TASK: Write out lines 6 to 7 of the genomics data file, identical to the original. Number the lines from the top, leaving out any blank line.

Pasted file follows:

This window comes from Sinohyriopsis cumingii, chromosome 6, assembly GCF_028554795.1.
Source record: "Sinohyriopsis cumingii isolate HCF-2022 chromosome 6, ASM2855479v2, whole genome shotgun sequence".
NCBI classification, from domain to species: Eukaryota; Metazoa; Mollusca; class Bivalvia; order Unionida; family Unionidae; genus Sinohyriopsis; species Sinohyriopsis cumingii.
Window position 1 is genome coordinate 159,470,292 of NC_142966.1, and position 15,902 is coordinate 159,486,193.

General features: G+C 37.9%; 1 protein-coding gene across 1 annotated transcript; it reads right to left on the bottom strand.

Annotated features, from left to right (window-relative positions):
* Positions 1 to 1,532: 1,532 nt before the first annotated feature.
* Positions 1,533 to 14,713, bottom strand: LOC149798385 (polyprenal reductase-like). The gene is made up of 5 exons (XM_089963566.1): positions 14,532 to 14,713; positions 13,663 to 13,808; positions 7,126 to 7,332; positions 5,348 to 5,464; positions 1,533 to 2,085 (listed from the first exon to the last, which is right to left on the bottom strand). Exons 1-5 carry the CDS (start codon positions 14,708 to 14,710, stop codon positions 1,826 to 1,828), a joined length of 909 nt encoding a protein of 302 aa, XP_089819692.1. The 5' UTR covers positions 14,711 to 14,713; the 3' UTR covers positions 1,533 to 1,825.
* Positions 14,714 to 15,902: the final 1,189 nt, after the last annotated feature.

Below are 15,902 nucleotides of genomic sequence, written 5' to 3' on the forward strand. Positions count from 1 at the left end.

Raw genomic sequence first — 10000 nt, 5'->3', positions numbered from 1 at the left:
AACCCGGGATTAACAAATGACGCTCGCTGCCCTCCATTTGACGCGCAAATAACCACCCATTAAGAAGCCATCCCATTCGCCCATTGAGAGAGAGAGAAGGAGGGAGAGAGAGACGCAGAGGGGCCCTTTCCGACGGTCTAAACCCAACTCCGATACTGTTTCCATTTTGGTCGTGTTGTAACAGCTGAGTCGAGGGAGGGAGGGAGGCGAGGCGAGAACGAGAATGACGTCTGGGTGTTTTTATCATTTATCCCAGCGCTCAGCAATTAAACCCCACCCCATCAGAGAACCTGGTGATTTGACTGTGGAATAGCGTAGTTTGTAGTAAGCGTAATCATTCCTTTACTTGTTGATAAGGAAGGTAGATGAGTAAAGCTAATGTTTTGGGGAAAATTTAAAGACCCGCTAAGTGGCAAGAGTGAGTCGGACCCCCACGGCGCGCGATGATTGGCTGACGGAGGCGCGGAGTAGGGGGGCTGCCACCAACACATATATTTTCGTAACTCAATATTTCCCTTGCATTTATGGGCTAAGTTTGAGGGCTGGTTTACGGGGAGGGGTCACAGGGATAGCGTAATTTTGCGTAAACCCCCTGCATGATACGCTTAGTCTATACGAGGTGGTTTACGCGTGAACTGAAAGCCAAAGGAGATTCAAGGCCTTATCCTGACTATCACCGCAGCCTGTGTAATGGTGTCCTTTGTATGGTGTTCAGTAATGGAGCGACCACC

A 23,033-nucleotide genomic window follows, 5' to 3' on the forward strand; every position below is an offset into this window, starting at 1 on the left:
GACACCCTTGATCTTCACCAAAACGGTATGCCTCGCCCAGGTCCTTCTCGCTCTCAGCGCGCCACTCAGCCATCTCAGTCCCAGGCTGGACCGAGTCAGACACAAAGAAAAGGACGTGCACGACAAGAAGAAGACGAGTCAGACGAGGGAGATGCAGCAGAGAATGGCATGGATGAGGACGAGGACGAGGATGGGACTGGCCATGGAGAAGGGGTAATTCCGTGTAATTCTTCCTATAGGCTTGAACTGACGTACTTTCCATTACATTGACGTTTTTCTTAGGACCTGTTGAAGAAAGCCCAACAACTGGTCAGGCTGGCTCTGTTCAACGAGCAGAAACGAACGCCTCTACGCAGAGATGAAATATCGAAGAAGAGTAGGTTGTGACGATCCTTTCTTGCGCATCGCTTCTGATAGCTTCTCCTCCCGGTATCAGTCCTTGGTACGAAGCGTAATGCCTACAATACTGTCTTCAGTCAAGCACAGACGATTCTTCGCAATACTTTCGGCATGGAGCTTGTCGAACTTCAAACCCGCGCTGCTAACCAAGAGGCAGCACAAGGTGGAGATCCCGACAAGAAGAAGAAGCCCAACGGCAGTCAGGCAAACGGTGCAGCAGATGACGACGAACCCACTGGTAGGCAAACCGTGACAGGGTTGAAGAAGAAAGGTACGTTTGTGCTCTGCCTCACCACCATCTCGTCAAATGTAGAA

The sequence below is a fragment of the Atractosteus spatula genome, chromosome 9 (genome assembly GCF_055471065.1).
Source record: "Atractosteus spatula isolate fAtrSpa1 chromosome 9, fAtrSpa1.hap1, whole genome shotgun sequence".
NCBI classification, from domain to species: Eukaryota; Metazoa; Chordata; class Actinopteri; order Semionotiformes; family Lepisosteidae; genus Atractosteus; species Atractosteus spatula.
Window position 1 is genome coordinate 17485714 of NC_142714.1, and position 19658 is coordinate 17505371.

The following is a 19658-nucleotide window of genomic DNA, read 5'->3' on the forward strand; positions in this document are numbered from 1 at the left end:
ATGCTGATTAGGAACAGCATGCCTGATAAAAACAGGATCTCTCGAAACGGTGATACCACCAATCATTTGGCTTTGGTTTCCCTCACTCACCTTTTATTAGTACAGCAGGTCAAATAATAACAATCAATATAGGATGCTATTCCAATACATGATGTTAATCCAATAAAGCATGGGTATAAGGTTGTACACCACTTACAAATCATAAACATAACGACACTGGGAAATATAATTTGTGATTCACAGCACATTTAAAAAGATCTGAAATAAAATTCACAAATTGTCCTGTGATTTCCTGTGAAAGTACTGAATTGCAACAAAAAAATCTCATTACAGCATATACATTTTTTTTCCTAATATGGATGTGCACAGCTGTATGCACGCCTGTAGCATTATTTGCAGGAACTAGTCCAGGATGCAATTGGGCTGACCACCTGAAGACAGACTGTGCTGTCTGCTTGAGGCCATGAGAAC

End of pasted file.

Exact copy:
Annotated features, from left to right (window-relative positions):
* Positions 1 to 1,532: 1,532 nt before the first annotated feature.